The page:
I am using python2.7 to check if a service is running or not. I have made my own service and placed it inside /etc/init.d. I have a raspberry on which I am using it.

Now to normally check the status of service, we can do:

service my_service status

But how can I get the status of service from the python code.



Simply by using os.system(). You then get the return code of the execution; 0 means running, 768 stopped

>>> import os
>>> stat = os.system('service sshd status')
Redirecting to /bin/systemctl status  sshd.service
● sshd.service - OpenSSH server daemon
   Loaded: loaded (/usr/lib/systemd/system/sshd.service; enabled; vendor preset: enabled)
   Active: active (running) since Thu 2017-10-05 09:35:14 IDT; 29s ago
     Docs: man:sshd(8)
  Process: 620 ExecStart=/usr/sbin/sshd $OPTIONS (code=exited, status=0/SUCCESS)
 Main PID: 634 (sshd)
   CGroup: /system.slice/sshd.service
           └─634 /usr/sbin/sshd
>>> stat
0  <--  means service is running

>>> os.system('service sshd stop')
Redirecting to /bin/systemctl stop  sshd.service
0  <-- command succeeded

>>> os.system('service sshd status')
Redirecting to /bin/systemctl status  sshd.service
● sshd.service - OpenSSH server daemon
   Loaded: loaded (/usr/lib/systemd/system/sshd.service; enabled; vendor preset: enabled)
   Active: inactive (dead) since Thu 2017-10-05 09:41:58 IDT; 10s ago
     Docs: man:sshd(8)
768 <-- service not running

The return code is the one returned from the execution. From the service manpage:

EXIT CODES service calls the init script and returns the status returned by it.

So it's up to the init script executed. You can safely say any return code other than 0 means the service is not running.

You can either check if the process is running instead using:

>>> os.system('ps aux | grep sshd | grep -v grep | wc -l')
>>> os.system('ps aux | grep sshd123 | grep -v grep | wc -l')
  • You're almost there. You need to get the status in the code, not just show it to the user. – Ignacio Vazquez-Abrams Oct 5 '17 at 6:35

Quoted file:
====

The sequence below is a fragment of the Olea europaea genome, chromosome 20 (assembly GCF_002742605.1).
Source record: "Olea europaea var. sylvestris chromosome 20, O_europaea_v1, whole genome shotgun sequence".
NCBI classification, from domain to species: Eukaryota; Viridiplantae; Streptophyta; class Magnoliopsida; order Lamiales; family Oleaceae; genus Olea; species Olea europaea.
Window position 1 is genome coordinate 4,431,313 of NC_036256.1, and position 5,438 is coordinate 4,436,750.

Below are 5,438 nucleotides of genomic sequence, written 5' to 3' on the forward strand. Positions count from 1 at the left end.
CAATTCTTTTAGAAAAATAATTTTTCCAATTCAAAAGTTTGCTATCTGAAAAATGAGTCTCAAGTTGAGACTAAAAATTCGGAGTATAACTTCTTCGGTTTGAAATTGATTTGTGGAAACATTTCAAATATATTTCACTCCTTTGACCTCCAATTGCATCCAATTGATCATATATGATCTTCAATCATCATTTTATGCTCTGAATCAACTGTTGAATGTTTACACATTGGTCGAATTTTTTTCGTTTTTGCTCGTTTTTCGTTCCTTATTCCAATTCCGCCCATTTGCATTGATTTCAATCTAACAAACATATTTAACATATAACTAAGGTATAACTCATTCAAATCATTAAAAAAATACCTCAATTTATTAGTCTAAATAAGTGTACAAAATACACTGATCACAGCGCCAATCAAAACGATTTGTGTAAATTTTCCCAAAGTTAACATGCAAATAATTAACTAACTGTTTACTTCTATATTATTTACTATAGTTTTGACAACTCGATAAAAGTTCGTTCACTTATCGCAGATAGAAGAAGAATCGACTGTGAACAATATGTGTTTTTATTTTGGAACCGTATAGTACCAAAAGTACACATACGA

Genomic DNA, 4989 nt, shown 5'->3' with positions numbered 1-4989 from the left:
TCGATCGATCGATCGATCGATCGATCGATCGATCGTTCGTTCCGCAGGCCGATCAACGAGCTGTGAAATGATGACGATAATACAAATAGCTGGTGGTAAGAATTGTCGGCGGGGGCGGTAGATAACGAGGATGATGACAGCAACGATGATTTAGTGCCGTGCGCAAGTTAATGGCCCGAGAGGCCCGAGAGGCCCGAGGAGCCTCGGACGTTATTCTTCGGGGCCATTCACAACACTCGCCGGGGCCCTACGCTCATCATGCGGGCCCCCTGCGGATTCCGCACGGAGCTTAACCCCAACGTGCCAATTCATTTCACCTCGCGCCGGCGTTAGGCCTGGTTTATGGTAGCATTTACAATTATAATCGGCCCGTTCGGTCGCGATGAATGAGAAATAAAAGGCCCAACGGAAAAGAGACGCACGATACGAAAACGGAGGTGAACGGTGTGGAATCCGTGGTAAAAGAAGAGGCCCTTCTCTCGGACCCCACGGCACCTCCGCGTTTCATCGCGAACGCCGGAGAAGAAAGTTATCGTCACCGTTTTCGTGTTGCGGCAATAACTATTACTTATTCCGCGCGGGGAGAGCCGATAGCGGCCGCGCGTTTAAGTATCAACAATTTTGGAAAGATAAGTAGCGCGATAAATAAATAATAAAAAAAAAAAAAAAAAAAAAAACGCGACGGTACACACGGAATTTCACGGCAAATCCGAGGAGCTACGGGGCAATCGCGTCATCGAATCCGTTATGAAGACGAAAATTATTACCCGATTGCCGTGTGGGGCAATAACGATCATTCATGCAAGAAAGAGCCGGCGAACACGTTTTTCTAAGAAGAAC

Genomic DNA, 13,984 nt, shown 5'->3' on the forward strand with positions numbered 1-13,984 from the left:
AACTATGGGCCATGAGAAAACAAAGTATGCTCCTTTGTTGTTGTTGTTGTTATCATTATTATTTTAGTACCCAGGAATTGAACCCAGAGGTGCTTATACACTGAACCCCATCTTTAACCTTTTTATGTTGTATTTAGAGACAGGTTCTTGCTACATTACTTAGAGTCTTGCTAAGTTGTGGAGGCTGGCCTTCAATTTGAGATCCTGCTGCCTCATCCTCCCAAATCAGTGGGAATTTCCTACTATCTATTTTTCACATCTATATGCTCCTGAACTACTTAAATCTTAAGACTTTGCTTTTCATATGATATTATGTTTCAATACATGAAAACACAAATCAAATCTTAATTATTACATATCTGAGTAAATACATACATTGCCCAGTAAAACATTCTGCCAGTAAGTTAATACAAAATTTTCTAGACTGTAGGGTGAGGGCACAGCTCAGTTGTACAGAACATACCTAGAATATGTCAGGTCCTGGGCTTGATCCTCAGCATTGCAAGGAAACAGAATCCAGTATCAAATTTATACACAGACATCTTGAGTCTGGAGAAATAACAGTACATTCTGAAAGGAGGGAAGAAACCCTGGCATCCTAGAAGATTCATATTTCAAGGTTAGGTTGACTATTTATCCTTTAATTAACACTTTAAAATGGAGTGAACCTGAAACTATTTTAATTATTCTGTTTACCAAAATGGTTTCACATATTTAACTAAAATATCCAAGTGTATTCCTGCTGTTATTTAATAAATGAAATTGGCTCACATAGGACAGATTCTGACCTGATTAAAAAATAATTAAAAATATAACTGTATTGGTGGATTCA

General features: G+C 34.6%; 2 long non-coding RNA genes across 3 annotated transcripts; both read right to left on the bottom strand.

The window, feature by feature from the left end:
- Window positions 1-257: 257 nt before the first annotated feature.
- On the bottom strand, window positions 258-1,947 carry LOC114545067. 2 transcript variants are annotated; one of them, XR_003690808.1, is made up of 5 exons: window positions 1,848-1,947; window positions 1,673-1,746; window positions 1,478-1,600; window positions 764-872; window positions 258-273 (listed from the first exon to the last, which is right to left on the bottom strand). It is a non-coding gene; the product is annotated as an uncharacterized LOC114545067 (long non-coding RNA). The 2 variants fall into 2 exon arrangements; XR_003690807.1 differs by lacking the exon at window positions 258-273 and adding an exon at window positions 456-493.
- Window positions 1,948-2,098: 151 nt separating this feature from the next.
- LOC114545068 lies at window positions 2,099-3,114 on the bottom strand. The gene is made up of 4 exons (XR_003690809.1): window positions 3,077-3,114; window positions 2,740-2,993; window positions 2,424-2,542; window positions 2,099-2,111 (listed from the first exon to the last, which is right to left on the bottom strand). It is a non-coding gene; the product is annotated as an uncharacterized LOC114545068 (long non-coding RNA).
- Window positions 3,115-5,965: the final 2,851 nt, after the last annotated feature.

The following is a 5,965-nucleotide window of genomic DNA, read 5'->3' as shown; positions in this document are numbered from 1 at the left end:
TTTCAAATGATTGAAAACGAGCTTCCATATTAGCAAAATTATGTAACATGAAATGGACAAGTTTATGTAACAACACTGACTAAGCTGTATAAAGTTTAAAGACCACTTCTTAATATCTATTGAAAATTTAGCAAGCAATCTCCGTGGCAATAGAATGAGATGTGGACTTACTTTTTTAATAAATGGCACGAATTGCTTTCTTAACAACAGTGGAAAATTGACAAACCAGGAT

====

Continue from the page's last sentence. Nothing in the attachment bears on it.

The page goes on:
• Hi I did what you said. But I get 768 in output. – S Andrew Oct 5 '17 at 6:36
  • 768 means service is not running – Chen A. Oct 5 '17 at 6:40
  • @Vinny where can I find all the service return codes.? – S Andrew Oct 5 '17 at 6:41
  • @SAndrew it is up to the init script. You can safely assume 0 means running, anything else not running. – Chen A. Oct 5 '17 at 6:47

I might be a few years late to answer this.. but here is an easy solution I've found

import os  # I think it's better to use subprocess for this. but quick code for example

status = os.system('systemctl is-active --quiet service-name')
print(status)  # will return 0 for active else inactive.

Little bit off-topic answer here (for python3).

In python3 you can use pystemd for this purpose. It talks with systemd via it's dbus API, so it's better than just executing systemctl and parsing it's output.

P.S. It's better to use subprocess module instead of using os.system().


Using subprocess :

import subprocess

stat = subprocess.call(["systemctl", "is-active", "--quiet", "ssh"])
if(stat == 0):  # if 0 (active), print "Active"

Also, I found this answer that explains well why use subprocess instead of os.system


You can see my code for reference:

#!/usr/bin/env python
import os

def isActive(daemon):
    command = "systemctl is-active " + daemon + " > tmp"
    with open('tmp') as tmp:
        tmp = tmp.read()
        if "active" in tmp:
            return 1
    return 0

sshd = "sshd"

  • What are the benefits of your proposed approach over the existing answers? – Jeremy Caney May 14 '20 at 2:52
  • Hello @Jeremy Caney: thank you for reminding me. I just give another approach and if someone searching google for solutions they will have another choice. – Huan Phan May 14 '20 at 3:15

The first thing you need to do is define what you mean by running:

  • systemd gives you a ok status
  • process is running/shows up in PS
  • things actually work, ie can get a web page or ssh into box on local host

Then write something that preforms your test or find a tool that works for you


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